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11725Silmarillion - HoME

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  • Jay Hershberger
    Mar 11, 2004
      > At 02:01 PM 3/11/2004 -0600, Jay Hershberger wrote:
      >
      > >JH: Pearce's view of the HoME as "secondary" means--as I understood
      > him--that it
      > >should not be regarded as on the same level as Tolkien's published works,
      > >including the works of minor fiction and essays. Pearce regards the
      > >published Silmarillion as being included in the "primary" canon
      > with H and
      > >LOTR.
      >
      > DB: I don't know what "Tolkien's published works" means here, because HoME
      is
      > published works, and if it means "works published by Tolkien" it should
      > exclude _The Silmarillion_. As for "'primary' canon", what your canon
      > includes depends on what you want a canon for. To exclude HoME from any
      > study of Tolkien's literary thought or creativity would be a huge
      > mistake.

      JH: Interesting discussion! Pearce never for a moment implied that the HoME
      should be excluded from any study of Tolkien's literary thought or
      creativity. He simply stated that when studying what "happened" in Middle
      Earth (person, place, thing, event, etc.) we should be cautious and view the
      HoME as secondary (he did not mean secondary source vs. primary source in
      the sense of scholarly citation). It is appropriate to rely instead upon
      the H, LOTR, and the S as authoritative to determine what actually happened.

      For example, regarding the story of Beren and Luthien, we may admire the Lay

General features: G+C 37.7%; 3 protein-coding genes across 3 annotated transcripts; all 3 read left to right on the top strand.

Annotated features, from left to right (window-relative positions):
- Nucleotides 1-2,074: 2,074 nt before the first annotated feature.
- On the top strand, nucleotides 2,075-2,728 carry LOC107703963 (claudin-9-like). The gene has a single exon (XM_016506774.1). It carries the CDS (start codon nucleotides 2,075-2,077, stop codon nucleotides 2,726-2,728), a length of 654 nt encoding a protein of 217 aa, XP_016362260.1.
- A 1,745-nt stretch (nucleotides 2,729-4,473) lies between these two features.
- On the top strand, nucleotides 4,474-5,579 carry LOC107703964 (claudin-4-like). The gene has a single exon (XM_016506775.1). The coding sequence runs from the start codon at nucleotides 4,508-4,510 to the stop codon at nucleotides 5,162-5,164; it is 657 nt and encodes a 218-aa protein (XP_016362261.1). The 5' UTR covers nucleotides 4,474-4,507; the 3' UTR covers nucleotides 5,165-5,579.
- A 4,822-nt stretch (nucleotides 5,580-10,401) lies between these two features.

of Leithian as a poem, piece of literature, etc., or we may read the Tale of
      Tinuviel in the BoLT II, and find it interesting, entertaining, profound, or
      whatever, but perhaps we should be cautious and not rely upon those versions
      to establish the "facts" of the story set in Middle Earth. Rather, it seems
      best to rely upon the story of Beren and Luthien as it appears in the S to
      establish the "facts" of what actually happened where, when, how, who, etc.
      in Middle Earth. What makes HoME important is that we can compare the
      evolving story of Beren and Luthien, the prose, poetry, structure, etc. How
      did the story change? What elements remain from the earliest drafts? What
      elements are discarded? Did Tolkien's thinking about the relationship
      between this tale and the underlying mythological landscape change? This is
      all I believe Pearce intended by his comments. It sounds reasonable to me.

      Great discussion! All that is missing from this is a stout ale and a pipe
      at the Bird and Baby! I'll buy the first round...

      Cheers,

      Jay Hershberger
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